What Is OSHA? Why Is It Important?

OSHA stands for Occupational Safety and Health Administration. It’s a government agency under the US Department of Labor tasked with worker safety and health protection.

If you’re working anywhere in the US, you’ve probably heard of OSHA. Even if you haven’t, they still have jurisdiction over your workplace’s safety standards. As such, your company has to follow OSHA’s rules or risk penalty and even foreclosure.

Brief History of OSHA

Before 1970, there were no national laws that promote worker safety and health. Work-related accidents back then were considered unfortunate incidents. And worker’s safety wasn’t much of a priority. But certain events would change this and would eventually lead to the creation of OSHA.

In 1911, New York’s Triangle Shirtwaist Company burned to the ground. The incident killed almost 146 employees, most of whom were young female immigrants working long hours for low wages. It turns out the factory doors were locked and there was no fire escaped. Naturally, this caused public outrage and a demand for workplace safety and health reform.

Then World War 1 came and concerns about workplace safety and health conditions worsened. So the government created a Working Conditions Service to help inspect plants and reduce hazards.

But until the 1930s workplace safety policies remained confined to state laws and regulations. And these regulations can vary widely.

In the 1960s, more than 2 million workers were injured in work-related accidents each year. Of these, more than 14,000 died. This prompted the federal government to enact the Occupational Safety and Health (OSH) Act of 1970. From there, OSHA was born.

A worker in a yellow safety vest has fallen down.

What is OSHA’s Purpose?

Every year, thousands of US workers get injured or die from work-related accidents. Most of these accidents could have been prevented if proper workplace safety protocols were observed.

This is what OSHA is for. Its primary purpose is to make workplaces safer thus preventing unnecessary loss of life (or limbs). Since it was created, it has remained true to its mission which is:

to ensure safe and healthful working conditions for workers by setting and enforcing standards and by providing training, outreach, education, and assistance.

To enforce their mandate, OSHA:

  • formulate and issue safety standards and protocols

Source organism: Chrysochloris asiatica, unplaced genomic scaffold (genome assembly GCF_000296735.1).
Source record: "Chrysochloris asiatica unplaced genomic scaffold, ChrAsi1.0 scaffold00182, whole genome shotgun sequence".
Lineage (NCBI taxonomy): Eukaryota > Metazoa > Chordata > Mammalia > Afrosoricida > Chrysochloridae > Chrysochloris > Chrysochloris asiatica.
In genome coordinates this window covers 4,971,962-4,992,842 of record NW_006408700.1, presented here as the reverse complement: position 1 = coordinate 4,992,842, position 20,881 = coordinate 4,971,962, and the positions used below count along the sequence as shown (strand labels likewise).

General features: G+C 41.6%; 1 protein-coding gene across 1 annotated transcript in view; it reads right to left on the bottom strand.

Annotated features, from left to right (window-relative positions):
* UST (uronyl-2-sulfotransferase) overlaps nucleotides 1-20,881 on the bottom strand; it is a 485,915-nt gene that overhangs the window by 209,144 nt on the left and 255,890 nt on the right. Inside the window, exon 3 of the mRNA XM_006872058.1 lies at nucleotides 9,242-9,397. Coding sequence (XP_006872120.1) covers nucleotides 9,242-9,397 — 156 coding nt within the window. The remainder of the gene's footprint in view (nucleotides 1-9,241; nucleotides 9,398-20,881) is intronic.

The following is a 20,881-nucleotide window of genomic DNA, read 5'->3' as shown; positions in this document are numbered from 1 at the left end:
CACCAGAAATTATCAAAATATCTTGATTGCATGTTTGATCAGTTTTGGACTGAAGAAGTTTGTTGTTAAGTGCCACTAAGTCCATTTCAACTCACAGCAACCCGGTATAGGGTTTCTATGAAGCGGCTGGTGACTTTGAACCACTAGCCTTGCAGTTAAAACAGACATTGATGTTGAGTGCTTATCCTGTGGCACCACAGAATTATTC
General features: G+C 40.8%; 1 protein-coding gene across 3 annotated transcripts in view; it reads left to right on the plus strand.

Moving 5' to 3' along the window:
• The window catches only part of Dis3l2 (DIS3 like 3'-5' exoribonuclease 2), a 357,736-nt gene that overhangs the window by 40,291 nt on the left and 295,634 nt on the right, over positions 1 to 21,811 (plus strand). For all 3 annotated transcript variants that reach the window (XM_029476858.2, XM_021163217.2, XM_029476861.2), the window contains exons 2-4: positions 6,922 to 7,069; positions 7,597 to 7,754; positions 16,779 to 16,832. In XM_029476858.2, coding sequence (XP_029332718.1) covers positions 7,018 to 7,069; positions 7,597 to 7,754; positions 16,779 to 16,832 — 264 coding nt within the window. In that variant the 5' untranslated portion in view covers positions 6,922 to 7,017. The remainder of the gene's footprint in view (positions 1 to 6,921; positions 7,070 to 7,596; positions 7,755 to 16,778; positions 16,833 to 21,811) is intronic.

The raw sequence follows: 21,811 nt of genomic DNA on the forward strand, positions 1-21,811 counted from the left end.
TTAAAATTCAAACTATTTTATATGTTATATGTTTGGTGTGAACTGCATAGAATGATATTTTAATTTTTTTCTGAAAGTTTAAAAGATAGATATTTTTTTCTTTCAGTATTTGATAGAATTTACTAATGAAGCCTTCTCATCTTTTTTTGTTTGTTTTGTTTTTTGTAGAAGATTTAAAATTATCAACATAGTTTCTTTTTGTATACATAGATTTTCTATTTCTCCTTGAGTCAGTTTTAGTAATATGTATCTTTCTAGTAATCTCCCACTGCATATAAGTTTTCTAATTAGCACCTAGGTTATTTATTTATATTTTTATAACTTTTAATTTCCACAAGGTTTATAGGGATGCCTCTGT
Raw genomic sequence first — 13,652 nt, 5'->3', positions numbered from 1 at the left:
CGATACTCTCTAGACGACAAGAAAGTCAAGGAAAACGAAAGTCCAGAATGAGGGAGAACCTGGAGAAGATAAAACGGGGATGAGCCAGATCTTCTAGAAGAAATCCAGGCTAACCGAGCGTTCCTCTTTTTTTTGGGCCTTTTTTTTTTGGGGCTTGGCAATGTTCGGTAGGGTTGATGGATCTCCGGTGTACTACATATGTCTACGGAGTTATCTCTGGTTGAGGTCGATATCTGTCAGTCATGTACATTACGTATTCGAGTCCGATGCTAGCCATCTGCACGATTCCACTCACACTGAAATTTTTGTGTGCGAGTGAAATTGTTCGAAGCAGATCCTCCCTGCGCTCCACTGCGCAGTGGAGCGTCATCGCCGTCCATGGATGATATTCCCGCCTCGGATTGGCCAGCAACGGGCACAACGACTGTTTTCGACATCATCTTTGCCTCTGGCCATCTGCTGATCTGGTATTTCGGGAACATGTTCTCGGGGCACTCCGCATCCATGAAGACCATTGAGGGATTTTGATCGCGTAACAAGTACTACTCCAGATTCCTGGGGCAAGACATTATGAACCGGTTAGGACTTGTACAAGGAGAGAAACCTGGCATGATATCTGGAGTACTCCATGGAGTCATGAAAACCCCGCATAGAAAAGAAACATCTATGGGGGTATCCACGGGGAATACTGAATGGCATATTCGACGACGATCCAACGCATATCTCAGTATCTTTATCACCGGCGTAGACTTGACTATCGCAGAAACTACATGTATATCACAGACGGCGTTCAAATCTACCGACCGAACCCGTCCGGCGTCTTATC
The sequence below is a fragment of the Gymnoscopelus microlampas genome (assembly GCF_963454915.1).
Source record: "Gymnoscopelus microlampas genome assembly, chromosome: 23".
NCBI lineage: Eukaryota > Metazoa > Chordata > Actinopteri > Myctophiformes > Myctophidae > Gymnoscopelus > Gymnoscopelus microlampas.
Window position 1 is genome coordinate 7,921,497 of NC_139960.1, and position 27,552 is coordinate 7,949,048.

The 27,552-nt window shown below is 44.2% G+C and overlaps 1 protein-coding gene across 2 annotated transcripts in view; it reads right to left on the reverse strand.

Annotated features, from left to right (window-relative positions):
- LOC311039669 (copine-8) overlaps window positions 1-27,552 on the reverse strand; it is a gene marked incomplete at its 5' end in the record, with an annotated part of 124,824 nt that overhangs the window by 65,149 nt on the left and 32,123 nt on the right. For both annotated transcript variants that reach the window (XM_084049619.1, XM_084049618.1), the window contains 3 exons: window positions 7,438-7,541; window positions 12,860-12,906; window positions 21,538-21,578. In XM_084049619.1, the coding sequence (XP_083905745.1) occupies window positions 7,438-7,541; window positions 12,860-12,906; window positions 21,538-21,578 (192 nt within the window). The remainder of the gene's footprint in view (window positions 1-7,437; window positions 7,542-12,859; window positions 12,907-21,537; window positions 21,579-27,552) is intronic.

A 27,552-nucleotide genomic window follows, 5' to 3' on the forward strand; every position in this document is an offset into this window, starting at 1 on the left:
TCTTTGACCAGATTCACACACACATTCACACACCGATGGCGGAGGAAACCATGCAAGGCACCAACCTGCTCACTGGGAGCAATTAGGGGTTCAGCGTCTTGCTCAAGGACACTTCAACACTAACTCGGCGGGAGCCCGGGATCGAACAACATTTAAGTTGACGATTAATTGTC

• conduct inspections to ensure compliance with standards
  • handle employee complaints regarding workplace safety
  • provides assistance to employers through their on-site consultation, compliance assistance, and cooperative programs
  • conducts safety training and distributes educational materials and online newsletters.

Who Does OSHA Cover?

As mentioned, OSHA is tasked with ensuring worker safety. But not all workplaces in the US are under jurisdiction. For now, OSHA only covers:

1. Private Sector Workers

Almost all private sector workers in all 50 states, the District of Columbia, and other US jurisdictions. They are under either the Federal OSHA or an OSHA-approved state program.

2. Federal Government Workers

All federal government agencies are under OSHA jurisdiction. And even though it cannot penalize these agencies, they do monitor them and respond to workers’ complaints.

3. Certain State and Local Government Workers

State and local government employees are not covered by federal OSHA. But they do have protection in states that have their own programs.

OSHA does not cover self-employed workers and workplace hazards regulated by other government agencies.

Can OSHA Shut Down a Company?

Technically, OSHA has no power to shut down a business. Only a court order can do that. But OSHA inspectors can issue a stop-work order if they find a severe risk on site. They can also impose penalties on employers who are violating OSHA standards.

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Judy Ponio is a writer for Victor Malca LawAbout The Author

Judy Ponio is a writer for Victor Malca Law P.A. and enjoys helping people with questions about social security, workers compensation, and other serious matters involving people’s livelihood. She is not an attorney and her writing should not be considered legal advice.

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